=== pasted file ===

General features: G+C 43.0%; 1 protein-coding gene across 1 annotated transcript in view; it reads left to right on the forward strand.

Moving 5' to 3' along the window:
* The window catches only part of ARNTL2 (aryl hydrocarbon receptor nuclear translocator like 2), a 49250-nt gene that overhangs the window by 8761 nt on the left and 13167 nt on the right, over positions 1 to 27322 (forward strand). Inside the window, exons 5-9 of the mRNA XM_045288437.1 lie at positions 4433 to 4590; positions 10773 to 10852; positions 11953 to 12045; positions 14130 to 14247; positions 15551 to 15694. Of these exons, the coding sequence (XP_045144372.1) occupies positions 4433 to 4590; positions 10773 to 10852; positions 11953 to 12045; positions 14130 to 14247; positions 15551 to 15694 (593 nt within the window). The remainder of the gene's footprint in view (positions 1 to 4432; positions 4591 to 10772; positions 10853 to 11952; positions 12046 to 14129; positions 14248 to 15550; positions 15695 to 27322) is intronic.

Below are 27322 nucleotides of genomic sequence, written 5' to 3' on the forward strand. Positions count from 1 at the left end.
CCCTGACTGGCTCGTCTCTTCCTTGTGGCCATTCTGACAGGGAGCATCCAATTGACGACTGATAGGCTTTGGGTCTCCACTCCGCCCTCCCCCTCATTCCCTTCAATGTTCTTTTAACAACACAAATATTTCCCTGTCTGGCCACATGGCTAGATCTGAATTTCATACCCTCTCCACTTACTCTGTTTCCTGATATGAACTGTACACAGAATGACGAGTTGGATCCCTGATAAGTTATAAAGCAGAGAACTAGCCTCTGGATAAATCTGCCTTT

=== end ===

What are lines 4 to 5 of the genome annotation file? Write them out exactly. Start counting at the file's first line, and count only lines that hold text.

Below are 27322 nucleotides of genomic sequence, written 5' to 3' on the forward strand. Positions count from 1 at the left end.
CCCTGACTGGCTCGTCTCTTCCTTGTGGCCATTCTGACAGGGAGCATCCAATTGACGACTGATAGGCTTTGGGTCTCCACTCCGCCCTCCCCCTCATTCCCTTCAATGTTCTTTTAACAACACAAATATTTCCCTGTCTGGCCACATGGCTAGATCTGAATTTCATACCCTCTCCACTTACTCTGTTTCCTGATATGAACTGTACACAGAATGACGAGTTGGATCCCTGATAAGTTATAAAGCAGAGAACTAGCCTCTGGATAAATCTGCCTTT